Organized Panel Session
As Tokyo prepares to host the 2020 Paralympics, with the city aiming to have all subway stations equipped with multipurpose elevators by March 2019, Japan still faces significant issues regarding the understanding and treatment of people with disabilities and organizations who deal with them. While the shocking stabbing deaths in 2016 of 19 disabled people at a facility in Sagamihara briefly highlighted some issues concerning social stigmas, anonymity, and press treatment, there remain multiple questions concerning changing understandings in a society where disability is widely associated with shame. Whilst the disability rights movement since the 1970s has helped bring about major improvements in the legal status of persons with disabilities in Japan, there remain barriers to integration, education, and social acceptance.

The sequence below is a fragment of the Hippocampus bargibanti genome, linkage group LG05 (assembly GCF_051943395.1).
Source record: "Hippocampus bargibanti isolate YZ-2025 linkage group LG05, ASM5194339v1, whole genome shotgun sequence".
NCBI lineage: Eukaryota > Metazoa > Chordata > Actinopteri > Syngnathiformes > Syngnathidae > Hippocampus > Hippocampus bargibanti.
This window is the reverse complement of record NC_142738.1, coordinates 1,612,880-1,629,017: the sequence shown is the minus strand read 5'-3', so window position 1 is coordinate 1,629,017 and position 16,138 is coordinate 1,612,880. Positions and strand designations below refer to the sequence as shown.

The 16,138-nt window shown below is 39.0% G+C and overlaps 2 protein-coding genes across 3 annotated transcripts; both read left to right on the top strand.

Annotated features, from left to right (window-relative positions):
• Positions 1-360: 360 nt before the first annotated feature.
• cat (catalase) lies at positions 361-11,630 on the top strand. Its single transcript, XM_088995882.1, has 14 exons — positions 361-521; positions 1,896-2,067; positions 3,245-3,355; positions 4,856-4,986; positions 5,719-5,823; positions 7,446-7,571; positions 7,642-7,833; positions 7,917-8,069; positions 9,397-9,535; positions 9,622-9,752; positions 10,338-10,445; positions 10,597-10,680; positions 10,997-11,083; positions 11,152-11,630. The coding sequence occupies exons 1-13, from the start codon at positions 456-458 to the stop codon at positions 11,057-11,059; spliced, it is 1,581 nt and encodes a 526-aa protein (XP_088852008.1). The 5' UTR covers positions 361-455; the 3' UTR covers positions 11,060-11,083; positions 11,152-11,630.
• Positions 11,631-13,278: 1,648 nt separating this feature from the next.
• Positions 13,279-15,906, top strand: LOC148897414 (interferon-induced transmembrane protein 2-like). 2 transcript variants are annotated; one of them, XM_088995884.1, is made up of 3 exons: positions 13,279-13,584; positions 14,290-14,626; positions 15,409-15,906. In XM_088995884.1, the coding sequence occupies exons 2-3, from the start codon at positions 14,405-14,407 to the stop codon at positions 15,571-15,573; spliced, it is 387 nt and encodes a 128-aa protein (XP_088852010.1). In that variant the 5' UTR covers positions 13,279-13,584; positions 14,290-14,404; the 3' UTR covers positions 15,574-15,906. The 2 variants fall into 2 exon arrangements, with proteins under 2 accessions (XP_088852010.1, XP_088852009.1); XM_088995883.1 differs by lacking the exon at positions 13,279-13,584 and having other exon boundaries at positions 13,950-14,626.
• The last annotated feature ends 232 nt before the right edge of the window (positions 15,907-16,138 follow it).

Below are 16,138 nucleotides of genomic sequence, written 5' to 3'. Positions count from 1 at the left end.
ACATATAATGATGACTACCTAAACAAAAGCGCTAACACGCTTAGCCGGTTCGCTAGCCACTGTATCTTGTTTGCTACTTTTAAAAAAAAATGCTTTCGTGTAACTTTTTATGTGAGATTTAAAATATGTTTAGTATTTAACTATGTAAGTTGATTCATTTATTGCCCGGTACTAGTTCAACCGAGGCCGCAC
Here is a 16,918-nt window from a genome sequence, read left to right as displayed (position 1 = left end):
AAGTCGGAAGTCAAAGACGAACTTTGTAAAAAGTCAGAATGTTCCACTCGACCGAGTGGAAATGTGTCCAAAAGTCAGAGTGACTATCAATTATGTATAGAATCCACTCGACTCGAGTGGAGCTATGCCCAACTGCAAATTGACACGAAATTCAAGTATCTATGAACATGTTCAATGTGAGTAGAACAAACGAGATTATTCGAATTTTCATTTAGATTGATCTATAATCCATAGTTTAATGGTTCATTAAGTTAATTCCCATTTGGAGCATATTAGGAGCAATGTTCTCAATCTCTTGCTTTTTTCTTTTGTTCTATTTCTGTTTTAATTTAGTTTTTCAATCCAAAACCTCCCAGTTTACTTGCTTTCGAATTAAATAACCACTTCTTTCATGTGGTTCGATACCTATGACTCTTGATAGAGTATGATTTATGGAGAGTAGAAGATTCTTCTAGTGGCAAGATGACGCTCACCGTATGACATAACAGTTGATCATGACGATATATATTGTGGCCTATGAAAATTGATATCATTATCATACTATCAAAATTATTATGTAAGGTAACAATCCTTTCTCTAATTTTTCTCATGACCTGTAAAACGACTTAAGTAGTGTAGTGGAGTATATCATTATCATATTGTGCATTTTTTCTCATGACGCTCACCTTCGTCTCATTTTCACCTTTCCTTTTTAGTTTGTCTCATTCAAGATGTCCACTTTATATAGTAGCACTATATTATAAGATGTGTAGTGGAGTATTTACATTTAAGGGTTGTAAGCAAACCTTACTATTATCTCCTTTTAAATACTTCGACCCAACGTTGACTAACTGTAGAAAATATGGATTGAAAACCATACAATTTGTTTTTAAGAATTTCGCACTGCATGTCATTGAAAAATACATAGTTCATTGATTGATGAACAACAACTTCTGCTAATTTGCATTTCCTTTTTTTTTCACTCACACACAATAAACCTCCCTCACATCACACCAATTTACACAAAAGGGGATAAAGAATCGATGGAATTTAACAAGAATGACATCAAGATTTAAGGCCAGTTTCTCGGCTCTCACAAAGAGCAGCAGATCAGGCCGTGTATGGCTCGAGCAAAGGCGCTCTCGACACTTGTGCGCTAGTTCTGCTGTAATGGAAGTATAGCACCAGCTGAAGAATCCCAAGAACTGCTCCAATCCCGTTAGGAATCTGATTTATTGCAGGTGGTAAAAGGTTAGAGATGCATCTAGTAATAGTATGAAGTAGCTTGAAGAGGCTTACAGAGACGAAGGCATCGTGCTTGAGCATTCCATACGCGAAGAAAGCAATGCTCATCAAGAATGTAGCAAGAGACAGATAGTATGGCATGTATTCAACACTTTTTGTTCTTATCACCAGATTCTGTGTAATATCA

This panel explores the characteristics, determinants, and limits of disabled people’s social integration in contemporary Japan. Disability in contemporary Japanese society can be viewed through multiple lenses and this panel integrates multidisciplinary perspectives to focus on the variety of experiences of people with disabilities. In examining issues including identity and belonging, sexuality and gender, networks and community development, and education, the panel includes personal approaches to disability—through autoethnography and tōjisha kenkyū (self-directed studies)—and those that highlight communities of disabled persons in employment and educational settings.